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Put Brexit transition planning on the radar, ICAEW warns

17 December 2020: A light touch approach as businesses adjust to new rules and a beefing up of support for SMEs are among a list of requirements submitted to the BEIS Committee session on Brexit Preparedness by ICAEW this week.

Responding to the committee’s call for evidence, ICAEW warns that Brexit preparedness isn’t on the radar for many businesses as they deal with more pressing business concerns thrust upon them by the pandemic.

ICAEW says certainty from a deal is needed at the earliest opportunity, bearing in mind that many businesses will not start their preparations until more is known. “They do not have time to look at things as they develop and alter; they will look at it when negotiations come to a conclusion, but that leaves them little time to prepare,” the submission warns. “In the absence of a deal, a light-touch as businesses adjust to a new world is needed; adjusting operations to deal with no adequacy, or having to pay tariffs for the first time, will take longer than the mere days remaining.”

It also calls for clear signposting of advice for SMEs, including bolstering intermediaries, brokers and freight providers to ensure SMEs can access them. ICAEW also says efforts must be made to ensure the long-awaited UK Shared Prosperity Fund – first touted in 2017 as a replacement for EU Structural Funds – can deliver and there is not more of a gap in funding or clarity.

The call for evidence set out to hear what measures, advice and support businesses need from the government, even at this late stage, to help mitigate the disruption they are likely to face from 1 January 2021.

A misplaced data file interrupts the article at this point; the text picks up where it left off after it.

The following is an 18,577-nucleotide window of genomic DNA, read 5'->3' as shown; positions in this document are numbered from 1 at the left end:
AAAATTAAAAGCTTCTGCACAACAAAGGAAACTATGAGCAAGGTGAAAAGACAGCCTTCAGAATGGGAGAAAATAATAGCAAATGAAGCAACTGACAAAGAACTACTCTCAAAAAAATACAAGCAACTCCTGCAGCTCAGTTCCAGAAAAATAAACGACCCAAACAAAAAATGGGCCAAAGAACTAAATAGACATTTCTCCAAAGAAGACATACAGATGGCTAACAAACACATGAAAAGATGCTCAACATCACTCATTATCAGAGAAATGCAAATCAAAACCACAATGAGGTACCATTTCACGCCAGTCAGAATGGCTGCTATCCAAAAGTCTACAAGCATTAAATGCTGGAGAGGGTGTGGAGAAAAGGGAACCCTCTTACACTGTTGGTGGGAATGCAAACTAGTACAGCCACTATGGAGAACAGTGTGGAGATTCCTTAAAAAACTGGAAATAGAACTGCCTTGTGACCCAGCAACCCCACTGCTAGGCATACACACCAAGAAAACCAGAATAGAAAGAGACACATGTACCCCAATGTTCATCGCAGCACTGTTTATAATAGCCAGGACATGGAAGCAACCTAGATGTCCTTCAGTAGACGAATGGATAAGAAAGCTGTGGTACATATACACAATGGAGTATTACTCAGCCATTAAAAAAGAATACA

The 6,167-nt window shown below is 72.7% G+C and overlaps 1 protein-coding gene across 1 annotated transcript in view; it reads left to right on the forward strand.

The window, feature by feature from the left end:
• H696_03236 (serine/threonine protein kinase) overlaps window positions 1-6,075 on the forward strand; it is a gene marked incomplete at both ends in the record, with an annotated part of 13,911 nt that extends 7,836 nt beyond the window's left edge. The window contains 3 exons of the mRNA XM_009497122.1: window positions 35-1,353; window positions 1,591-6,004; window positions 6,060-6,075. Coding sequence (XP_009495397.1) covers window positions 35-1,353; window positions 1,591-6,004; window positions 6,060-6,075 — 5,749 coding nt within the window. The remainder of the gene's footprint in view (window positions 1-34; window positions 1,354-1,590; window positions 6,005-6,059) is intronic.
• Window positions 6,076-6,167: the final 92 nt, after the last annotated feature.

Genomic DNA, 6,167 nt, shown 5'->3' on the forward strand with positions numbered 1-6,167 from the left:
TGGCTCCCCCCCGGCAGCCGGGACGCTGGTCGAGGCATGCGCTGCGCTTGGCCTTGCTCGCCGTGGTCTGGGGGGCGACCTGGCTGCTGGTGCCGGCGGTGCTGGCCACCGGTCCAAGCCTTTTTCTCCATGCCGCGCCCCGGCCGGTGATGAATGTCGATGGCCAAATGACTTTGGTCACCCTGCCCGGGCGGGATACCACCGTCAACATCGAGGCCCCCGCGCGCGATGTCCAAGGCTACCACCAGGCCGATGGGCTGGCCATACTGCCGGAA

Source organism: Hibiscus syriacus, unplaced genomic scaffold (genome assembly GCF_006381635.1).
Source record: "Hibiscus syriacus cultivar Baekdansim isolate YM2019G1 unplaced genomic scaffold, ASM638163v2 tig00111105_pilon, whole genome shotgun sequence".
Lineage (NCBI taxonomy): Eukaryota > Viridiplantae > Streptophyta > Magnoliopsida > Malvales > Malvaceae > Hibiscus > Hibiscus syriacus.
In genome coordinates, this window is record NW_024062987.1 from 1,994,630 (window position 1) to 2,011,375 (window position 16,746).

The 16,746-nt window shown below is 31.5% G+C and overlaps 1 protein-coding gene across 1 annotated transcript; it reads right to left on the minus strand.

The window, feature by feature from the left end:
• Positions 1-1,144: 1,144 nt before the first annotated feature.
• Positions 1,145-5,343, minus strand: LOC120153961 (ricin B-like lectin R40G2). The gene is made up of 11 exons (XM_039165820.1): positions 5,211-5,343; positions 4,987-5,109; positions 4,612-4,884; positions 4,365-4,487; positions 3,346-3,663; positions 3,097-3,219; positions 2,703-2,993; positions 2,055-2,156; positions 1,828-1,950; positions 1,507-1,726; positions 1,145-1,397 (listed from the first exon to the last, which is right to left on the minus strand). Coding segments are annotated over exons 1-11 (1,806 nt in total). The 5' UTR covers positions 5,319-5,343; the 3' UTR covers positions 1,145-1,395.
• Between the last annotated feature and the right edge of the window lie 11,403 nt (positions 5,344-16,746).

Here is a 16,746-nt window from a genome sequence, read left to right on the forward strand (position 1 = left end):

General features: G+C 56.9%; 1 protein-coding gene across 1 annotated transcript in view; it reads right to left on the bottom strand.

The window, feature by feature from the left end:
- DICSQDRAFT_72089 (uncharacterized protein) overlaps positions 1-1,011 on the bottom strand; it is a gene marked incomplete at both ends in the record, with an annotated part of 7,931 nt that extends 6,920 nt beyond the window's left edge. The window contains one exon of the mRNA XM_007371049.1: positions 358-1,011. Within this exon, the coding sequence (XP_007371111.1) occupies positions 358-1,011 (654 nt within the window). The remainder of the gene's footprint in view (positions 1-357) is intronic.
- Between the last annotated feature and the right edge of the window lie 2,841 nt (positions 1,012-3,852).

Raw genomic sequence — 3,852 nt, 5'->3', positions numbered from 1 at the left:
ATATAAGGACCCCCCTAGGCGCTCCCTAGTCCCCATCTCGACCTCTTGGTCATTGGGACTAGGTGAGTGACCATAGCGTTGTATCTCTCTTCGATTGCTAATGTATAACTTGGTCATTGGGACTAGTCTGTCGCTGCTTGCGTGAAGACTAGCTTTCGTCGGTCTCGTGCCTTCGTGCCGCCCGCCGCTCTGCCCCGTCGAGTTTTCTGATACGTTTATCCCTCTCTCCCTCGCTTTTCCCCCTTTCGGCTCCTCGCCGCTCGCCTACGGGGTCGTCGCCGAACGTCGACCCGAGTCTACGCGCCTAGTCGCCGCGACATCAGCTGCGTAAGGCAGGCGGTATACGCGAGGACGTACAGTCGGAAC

“Deal or no-deal, Brexit will bring huge changes for businesses at a time when they have been hit by the impact of coronavirus restrictions and, crucially, trying to deal with a lack of clarity from government on many of the Brexit trade and regulatory issues which are coming down the track,” Darren Jones, Chair of the Business, Energy and Industrial Strategy (BEIS) Committee said.

Commenting on ICAEW’s submission John Boulton, its Director of Technical Policy, said: “Businesses haven’t been able to dedicate the bandwidth to this under current conditions. It is vital there are clear communications from business to government and to representative bodies like ICAEW to identify issues as they emerge in what will be a critical and fast-moving environment.” 

The Business Confidence Monitor published in November by ICAEW in collaboration with Oxford Economics found that confidence is firmly negative, with customer demand, late payments and transport problems highlighted as rising issues. 

The Monitor, which gauged the views of 1,000 Chartered Accountants also flagged up fatigue at the amount of information and changing guidelines they are having to deal with in this challenging year. “Resources have been severely depleted, and many do not have the mental, financial or physical capacity to exert on Brexit preparation,” it warns.

Rachel Underhill, Senior Business Strategy Manager at ICAEW, said ICAEW was thankful to members who had given their views so freely on the difficulties they faced. “We’re acutely conscious that the work only really starts here,” she warned. “We have a really important role to play in communicating the practical issues members face to policymakers and we want to continue to hear from them as the transition ends.” 

ICAEW is asking members to make Brexit preparations, despite widespread uncertainty over the rules that will apply come 1 January 2021. As part of its guidance to members, ICAEW has a Brexit Hub with a range of resources aimed at helping members through the end of the transition period and beyond. It includes a Brexit checklist outlining key areas likely to have the biggest impact. For more information click here.